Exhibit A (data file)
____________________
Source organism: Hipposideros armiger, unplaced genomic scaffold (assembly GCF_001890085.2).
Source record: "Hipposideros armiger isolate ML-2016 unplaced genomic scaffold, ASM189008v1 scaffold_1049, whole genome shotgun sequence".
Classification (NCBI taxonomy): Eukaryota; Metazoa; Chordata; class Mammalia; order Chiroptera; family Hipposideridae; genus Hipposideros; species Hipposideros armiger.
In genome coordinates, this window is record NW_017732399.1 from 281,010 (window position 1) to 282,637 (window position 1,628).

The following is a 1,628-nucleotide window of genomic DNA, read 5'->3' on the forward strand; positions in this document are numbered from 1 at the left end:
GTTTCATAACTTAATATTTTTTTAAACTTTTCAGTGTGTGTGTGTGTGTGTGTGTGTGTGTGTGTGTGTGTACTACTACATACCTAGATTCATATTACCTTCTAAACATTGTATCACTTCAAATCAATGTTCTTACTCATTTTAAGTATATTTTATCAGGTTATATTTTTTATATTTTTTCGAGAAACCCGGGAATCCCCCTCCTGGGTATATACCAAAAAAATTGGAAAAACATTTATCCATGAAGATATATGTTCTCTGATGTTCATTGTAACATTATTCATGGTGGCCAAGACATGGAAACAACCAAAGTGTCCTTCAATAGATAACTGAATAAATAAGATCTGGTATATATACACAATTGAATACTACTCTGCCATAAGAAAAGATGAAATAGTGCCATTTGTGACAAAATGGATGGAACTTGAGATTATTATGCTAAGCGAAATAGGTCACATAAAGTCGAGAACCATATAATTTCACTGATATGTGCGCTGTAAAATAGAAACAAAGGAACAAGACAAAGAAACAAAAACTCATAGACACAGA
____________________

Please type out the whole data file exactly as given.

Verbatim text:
Source organism: Hipposideros armiger, unplaced genomic scaffold (assembly GCF_001890085.2).
Source record: "Hipposideros armiger isolate ML-2016 unplaced genomic scaffold, ASM189008v1 scaffold_1049, whole genome shotgun sequence".
Classification (NCBI taxonomy): Eukaryota; Metazoa; Chordata; class Mammalia; order Chiroptera; family Hipposideridae; genus Hipposideros; species Hipposideros armiger.
In genome coordinates, this window is record NW_017732399.1 from 281,010 (window position 1) to 282,637 (window position 1,628).

The following is a 1,628-nucleotide window of genomic DNA, read 5'->3' on the forward strand; positions in this document are numbered from 1 at the left end:
GTTTCATAACTTAATATTTTTTTAAACTTTTCAGTGTGTGTGTGTGTGTGTGTGTGTGTGTGTGTGTGTGTACTACTACATACCTAGATTCATATTACCTTCTAAACATTGTATCACTTCAAATCAATGTTCTTACTCATTTTAAGTATATTTTATCAGGTTATATTTTTTATATTTTTTCGAGAAACCCGGGAATCCCCCTCCTGGGTATATACCAAAAAAATTGGAAAAACATTTATCCATGAAGATATATGTTCTCTGATGTTCATTGTAACATTATTCATGGTGGCCAAGACATGGAAACAACCAAAGTGTCCTTCAATAGATAACTGAATAAATAAGATCTGGTATATATACACAATTGAATACTACTCTGCCATAAGAAAAGATGAAATAGTGCCATTTGTGACAAAATGGATGGAACTTGAGATTATTATGCTAAGCGAAATAGGTCACATAAAGTCGAGAACCATATAATTTCACTGATATGTGCGCTGTAAAATAGAAACAAAGGAACAAGACAAAGAAACAAAAACTCATAGACACAGA